I pass from that to the rates of contribution about which the hon. Member for West Nottingham (Mr. Hayday) has asked me. He says the rates of contribution are unfair. We are told that because benefit has been graded, rising from 10s. to 12s. and i4s. in the case of a young man, with similar grading for a young woman, that therefore contributions ought to be graded too. I do not think that follows for a moment. While I introduced the same contributions as were recommended by the Blanesburgh Committee, just as I introduced the benefits they recommended, I have increased the benefits but I have not asked for any increase in contributions. I have charged the increased expense to the comparatively small balance of income over expenditure which is calculated to exist under the system which is proposed. To make a graded rate of contributions would in fact be perfectly impossible if it were to be tried. It would be difficult to increase the number of different stamps for different classes. I inquired and found that it was possible to introduce a third grade, but to introduce two additional grades as well at intervals of a year would be impracticable.
§ Sir A. STEEL-MAITLAND
The hon. Member would prefer to have a uniform 12s. now rather than a graded rate of benefit?
§ Sir A. STEEL-MAITLAND
As soon as the hon. Member is challenged we see what he says. Let me see what his real meaning is.
§ Mr. HAYDAY
It is quite clear. I do not want to be misrepresented. All the 1626 time we have been opposed to the new classes. That is our contention.
§ Sir A. STEEL-MAITLAND
Perfectly true, but, supposing there is a new class, I say to the hon. Member "Would you like to have the new class simplified or would you like to have the benefit graded at 10s." 12s., 14s.?"
§ 5.0 p.m.
§ Sir A. STEEL-MAITLAND
The hon. Member has been asked whether he would like to have the average of 12s. or the grade 10s., 12s., 14s., and, smiling, he has put the question by each time. I take it, given that answer, that he would grade it within these limitations just as we have done. On the other hand are the contributions too high? I take the average for young men, 12s. I take the adult benefit under this scheme of 17s. If I were to have the proportionate contribution paid by the employer for a young man, it would be nearly 6d. He is paying a penny more. I say at once, that, broadly speaking, in any system of this kind, it is perfectly right that a rather larger proportion should be paid by persons at the earlier ages. To use the argument that we cannot expect that the present scheme will be enforced when the young man of 18 to-day becomes the older man of 55 is not—I do not like to use a worse adjective—worthy of the hon. Member who brought it forward. Everyone knows, when schemes of this kind are instituted, that you must take people in a group especially in cases where there is less unemployment at an earlier stage in life, when a slightly larger proportionate contribution should be paid. Those are the merits both of the new Clause and of the benefits and of the contributions. I repeat again finally before we pass from this stage of the Bill that I certainly think that the preponderating opinion in the country which was in a good position to judge was in favour of the establishment of this new class. I was received with cries of dissent from Members on the opposite side who said that it was only certain selected chairmen of local committees. I say it was not so. There were provincial gatherings of the Chairmen and Vice-Chairmen of the Local Employment Committees, many of whom were far from being Con- 1627 servative in their opinion, and in the vast majority of cases these chairmen and vice-chairmen had had meetings of their whole committees beforehand in order to consult them. It was after those consultations that they gave the preponderating opinion that this class should be etablished. The case has been perfectly clearly made out, and I have every confidence in asking the House to vote in favour of it.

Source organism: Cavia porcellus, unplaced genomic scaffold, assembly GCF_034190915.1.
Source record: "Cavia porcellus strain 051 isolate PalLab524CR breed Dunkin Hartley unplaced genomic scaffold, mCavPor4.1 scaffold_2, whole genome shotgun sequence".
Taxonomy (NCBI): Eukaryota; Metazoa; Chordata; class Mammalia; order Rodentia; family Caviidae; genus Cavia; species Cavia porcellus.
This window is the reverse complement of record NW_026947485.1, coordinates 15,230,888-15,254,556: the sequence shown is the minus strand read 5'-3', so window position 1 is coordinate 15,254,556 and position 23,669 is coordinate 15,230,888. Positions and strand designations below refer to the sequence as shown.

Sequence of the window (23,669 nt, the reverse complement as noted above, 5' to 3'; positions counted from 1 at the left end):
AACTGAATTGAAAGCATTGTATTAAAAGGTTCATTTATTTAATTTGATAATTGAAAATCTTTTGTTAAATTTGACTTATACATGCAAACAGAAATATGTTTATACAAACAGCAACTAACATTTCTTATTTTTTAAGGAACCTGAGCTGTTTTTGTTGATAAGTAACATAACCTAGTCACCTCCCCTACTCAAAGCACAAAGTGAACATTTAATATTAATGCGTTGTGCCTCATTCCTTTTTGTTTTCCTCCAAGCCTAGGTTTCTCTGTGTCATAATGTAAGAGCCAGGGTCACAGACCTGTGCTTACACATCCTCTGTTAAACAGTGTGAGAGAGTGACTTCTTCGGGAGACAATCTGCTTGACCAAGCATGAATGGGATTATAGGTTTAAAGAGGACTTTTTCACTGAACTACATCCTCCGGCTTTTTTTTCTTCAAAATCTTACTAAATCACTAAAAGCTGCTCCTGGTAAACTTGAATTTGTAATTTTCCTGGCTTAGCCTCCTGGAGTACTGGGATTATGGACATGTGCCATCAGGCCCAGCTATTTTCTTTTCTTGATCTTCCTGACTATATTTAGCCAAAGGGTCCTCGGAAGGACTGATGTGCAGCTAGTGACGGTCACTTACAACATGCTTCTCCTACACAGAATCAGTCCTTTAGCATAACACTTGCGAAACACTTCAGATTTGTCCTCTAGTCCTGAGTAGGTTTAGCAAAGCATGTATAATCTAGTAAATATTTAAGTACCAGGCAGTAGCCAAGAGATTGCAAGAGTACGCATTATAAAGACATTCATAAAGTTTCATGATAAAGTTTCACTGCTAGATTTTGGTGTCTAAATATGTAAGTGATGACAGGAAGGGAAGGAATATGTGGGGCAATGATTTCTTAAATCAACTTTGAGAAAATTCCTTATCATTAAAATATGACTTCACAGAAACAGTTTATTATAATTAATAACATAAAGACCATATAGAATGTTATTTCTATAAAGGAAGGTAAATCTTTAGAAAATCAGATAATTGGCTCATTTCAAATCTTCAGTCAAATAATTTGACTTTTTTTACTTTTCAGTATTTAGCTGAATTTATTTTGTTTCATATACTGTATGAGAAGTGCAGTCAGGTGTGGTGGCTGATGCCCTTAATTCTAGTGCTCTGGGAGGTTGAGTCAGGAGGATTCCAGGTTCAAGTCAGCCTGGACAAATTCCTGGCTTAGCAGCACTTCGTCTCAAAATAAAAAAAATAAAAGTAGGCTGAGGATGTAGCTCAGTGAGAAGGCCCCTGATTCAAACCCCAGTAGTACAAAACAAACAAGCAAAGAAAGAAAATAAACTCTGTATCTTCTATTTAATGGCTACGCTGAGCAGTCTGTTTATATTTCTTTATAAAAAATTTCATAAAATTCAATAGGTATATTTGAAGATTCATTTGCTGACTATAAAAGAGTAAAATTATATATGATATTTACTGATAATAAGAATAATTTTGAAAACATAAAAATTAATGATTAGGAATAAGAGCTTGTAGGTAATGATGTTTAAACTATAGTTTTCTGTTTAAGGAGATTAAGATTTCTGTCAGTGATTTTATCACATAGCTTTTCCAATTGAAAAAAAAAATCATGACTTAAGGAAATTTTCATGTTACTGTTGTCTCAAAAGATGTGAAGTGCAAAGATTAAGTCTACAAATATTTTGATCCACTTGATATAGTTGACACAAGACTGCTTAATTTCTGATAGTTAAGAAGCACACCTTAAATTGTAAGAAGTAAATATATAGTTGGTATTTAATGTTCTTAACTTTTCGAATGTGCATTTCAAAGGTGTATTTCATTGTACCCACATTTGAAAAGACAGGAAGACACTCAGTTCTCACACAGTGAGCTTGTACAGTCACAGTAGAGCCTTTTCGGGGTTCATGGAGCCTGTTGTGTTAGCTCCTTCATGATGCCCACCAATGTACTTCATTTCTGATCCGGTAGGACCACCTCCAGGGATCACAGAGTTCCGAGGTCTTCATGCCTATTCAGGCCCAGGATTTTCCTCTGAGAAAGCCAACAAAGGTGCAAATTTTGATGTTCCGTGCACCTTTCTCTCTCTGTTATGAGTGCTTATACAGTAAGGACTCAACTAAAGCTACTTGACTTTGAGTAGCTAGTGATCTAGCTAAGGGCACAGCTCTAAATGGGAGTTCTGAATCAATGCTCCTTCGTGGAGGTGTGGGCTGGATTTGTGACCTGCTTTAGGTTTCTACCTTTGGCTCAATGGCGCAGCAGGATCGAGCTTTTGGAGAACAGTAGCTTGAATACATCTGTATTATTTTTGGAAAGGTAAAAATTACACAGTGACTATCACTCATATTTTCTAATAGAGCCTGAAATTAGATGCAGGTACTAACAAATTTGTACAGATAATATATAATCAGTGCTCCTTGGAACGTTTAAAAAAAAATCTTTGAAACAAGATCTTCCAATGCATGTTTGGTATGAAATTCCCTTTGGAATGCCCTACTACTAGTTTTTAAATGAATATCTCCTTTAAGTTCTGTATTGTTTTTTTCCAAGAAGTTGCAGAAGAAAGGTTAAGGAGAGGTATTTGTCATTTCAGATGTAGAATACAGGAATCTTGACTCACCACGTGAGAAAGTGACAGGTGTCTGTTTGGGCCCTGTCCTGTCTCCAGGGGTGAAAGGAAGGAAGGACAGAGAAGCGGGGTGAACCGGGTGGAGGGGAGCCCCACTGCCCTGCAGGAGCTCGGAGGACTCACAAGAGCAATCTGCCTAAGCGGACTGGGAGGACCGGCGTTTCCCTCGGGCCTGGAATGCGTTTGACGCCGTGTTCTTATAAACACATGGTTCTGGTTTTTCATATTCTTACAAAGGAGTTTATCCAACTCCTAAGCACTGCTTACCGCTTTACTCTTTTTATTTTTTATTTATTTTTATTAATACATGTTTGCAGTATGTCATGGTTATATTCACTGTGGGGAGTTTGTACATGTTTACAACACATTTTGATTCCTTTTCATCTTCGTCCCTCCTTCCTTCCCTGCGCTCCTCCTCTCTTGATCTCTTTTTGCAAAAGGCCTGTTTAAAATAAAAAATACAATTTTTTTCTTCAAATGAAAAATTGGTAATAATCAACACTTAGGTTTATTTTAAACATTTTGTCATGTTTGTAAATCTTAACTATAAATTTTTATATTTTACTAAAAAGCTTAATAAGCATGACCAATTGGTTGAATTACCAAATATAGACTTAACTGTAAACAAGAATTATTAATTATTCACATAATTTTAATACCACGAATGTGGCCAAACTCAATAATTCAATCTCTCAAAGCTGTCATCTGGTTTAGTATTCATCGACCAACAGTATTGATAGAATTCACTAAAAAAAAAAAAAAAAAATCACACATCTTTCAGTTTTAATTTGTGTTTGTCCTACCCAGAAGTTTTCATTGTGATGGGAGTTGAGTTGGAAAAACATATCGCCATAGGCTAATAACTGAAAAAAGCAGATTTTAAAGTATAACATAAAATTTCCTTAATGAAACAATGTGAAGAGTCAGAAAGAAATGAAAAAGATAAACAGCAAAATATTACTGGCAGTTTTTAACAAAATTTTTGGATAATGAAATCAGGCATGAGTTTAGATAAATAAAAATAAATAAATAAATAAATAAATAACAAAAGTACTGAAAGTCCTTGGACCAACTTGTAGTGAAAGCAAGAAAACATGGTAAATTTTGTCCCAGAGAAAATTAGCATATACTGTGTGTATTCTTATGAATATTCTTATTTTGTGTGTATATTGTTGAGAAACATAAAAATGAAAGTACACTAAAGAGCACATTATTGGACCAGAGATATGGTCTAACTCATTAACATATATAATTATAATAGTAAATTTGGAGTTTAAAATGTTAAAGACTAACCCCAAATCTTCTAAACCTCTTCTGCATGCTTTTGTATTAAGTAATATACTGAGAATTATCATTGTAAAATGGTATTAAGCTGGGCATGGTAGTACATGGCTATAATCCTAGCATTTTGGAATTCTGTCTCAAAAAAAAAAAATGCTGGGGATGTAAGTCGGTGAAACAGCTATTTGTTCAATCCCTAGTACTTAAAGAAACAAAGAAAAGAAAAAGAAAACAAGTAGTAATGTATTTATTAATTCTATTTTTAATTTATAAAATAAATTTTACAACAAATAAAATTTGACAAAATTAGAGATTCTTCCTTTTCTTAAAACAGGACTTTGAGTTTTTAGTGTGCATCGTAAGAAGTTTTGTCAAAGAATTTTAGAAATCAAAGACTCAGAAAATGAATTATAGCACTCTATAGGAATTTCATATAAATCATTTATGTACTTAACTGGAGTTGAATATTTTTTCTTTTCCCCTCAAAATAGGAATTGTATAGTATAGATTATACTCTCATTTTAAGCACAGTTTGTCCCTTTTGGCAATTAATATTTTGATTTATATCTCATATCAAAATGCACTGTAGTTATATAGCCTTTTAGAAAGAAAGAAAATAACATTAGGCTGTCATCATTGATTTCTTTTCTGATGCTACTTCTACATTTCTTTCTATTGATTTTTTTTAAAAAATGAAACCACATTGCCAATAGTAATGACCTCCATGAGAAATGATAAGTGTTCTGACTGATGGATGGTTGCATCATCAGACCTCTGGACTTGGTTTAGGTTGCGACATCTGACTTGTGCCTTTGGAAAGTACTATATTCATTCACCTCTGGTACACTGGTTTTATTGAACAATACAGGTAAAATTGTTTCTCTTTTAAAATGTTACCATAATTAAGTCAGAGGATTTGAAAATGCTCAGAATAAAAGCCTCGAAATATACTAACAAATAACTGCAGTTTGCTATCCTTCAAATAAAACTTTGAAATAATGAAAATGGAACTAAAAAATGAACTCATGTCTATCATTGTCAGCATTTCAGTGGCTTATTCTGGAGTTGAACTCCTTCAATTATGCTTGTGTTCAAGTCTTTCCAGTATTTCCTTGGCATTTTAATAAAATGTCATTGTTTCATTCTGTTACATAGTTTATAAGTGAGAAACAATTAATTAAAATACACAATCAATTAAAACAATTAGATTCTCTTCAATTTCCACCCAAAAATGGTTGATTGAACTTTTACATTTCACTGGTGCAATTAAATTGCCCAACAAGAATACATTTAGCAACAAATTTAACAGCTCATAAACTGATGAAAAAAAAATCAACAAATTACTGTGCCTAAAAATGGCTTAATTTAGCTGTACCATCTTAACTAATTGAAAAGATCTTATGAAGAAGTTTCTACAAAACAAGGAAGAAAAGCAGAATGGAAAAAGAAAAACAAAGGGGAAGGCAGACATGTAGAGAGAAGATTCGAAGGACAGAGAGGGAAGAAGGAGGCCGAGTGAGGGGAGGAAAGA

§ Mr. SHAW